Read more: Energy Policy

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More evidence of a distributed solar sweet spot

This post originally appeared on Energy Self-Reliant States, a resource of the Institute for Local Self-Reliance.

If the cost of electricity were the only factor in energy discussions, we’d probably have a lot more coal and a lot less renewable energy. But the truth is that renewable energy can compete on cost and distributed renewable energy has a lot more value beyond just electricity, as illustrated in this one facet in this brief examination by the Clean Coalition.

Distributed solar finds a cost sweet spot.

Read more: Uncategorized

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How EPA helps big corporations greenwash

Walmart may have hybrid trucks, but its efforts at going green are a drop in the bucket considering the company's size. (Photo by Walmart Stores.)

This post originally appeared on Energy Self-Reliant States, a resource of the Institute for Local Self-Reliance's New Rules Project.

While I generally have nothing but praise for the Environmental Protection Agency (EPA), its Green Power Partnership program falls short of the agency’s usual standard. In particular, the program, by providing media recognition for participating companies who procure renewable energy, inflates the activities of large companies at the expense of businesses whose clean energy transformation is much more meaningful.

Take Walmart, who appears at No. 3 in the EPA’s Green Power Partner rankings with an annual procurement of 872 million kilowatt-hours (enough to power approximately 87,000 homes per year). The EPA inaccurately credits the super-retailer with getting 28 percent of its electricity from green power, because the partnership program allows Walmart to cherry-pick its only two regional divisions that have made any strides on green energy (California and Texas).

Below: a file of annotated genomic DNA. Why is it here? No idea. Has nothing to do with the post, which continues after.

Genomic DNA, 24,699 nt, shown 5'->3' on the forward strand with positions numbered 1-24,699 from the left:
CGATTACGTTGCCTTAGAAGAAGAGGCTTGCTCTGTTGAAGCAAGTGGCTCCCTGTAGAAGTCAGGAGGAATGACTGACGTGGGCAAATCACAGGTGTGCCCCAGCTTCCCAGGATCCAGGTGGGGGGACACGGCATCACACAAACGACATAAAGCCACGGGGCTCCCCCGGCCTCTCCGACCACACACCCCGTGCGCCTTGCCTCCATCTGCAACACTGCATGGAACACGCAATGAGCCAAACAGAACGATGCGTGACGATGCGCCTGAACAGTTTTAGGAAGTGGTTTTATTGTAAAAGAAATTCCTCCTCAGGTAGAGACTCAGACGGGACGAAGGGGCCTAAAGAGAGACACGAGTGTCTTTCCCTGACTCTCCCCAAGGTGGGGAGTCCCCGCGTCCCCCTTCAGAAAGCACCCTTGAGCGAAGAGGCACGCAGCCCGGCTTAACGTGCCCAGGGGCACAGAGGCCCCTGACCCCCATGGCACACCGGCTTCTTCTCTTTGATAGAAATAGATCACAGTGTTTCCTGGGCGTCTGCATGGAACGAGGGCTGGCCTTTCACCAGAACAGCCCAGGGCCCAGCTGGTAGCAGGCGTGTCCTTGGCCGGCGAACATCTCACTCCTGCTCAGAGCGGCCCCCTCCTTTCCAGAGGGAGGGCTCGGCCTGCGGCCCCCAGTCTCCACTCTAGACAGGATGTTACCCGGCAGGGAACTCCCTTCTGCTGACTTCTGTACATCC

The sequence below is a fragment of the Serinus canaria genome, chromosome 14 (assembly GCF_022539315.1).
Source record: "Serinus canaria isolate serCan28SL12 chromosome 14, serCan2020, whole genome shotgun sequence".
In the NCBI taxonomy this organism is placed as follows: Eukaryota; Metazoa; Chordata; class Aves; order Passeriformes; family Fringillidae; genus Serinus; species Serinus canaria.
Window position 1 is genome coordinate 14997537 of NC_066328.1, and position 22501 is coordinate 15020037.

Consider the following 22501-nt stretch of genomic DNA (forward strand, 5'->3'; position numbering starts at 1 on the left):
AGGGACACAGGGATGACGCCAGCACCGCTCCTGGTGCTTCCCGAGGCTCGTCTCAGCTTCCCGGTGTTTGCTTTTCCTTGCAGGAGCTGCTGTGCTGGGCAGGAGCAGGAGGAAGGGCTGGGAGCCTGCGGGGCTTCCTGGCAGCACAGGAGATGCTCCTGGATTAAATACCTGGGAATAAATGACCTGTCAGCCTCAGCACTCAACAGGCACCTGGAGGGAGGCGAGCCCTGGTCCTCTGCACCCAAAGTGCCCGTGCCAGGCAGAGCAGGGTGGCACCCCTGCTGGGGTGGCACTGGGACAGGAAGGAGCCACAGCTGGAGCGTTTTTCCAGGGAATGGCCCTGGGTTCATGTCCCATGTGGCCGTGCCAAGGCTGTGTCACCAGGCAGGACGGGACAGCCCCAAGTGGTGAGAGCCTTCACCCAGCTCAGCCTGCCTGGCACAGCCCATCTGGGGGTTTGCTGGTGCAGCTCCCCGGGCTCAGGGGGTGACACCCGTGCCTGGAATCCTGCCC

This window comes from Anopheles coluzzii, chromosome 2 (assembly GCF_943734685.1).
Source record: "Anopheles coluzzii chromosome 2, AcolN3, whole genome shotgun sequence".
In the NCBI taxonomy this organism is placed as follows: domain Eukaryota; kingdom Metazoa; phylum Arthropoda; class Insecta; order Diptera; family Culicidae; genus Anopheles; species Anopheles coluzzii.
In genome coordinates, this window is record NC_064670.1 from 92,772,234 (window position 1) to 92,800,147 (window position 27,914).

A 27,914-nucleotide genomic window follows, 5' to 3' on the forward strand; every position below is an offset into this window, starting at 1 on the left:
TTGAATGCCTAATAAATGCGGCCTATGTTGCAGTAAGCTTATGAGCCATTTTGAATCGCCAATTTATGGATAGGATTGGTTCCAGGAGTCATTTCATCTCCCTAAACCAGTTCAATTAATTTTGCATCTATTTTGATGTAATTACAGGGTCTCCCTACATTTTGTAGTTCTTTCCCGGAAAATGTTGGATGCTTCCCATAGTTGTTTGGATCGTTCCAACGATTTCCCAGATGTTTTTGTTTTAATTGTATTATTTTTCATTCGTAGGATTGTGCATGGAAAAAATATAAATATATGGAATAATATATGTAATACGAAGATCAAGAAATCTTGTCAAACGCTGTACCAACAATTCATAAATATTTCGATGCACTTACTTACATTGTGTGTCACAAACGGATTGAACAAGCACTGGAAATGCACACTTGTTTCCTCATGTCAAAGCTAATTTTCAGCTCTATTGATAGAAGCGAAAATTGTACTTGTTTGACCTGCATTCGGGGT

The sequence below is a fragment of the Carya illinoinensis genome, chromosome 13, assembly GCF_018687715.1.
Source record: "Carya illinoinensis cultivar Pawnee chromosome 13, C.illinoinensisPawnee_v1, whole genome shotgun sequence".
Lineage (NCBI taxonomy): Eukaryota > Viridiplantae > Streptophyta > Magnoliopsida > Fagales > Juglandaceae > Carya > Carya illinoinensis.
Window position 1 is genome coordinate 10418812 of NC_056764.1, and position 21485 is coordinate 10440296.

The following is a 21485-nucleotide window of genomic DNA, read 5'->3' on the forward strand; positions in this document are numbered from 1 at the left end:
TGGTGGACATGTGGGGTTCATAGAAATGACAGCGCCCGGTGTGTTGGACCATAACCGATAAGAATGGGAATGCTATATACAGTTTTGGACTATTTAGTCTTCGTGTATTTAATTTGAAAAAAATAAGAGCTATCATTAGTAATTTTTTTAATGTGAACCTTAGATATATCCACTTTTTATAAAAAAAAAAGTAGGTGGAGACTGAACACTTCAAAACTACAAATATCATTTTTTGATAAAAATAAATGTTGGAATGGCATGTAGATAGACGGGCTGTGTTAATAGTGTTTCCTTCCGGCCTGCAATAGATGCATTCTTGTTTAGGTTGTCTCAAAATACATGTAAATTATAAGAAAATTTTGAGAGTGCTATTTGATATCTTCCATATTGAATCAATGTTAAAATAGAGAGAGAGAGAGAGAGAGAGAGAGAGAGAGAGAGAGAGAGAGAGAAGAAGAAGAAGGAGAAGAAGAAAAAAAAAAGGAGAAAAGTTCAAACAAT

Nationwide, Walmart gets less than 2 percent of its electricity from renewable energy sources.

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How distributed solar can reduce electricity prices

This post originally appeared on Energy Self-Reliant States, a resource of the Institute for Local Self-Reliance’s New Rules Project.

What if installing more solar could reduce electricity prices? It's already happening in Germany, world leader in solar power, and it's likely to happen in the U.S., too.

Right now the idea of solar reducing electricity prices seems silly.  After all, when subsidies aren't factored in, the cost of residential solar will be higher than residential retail electricity prices in all but three states until after 2016. But solar has two key factors in its favor:

Read more: Solar Power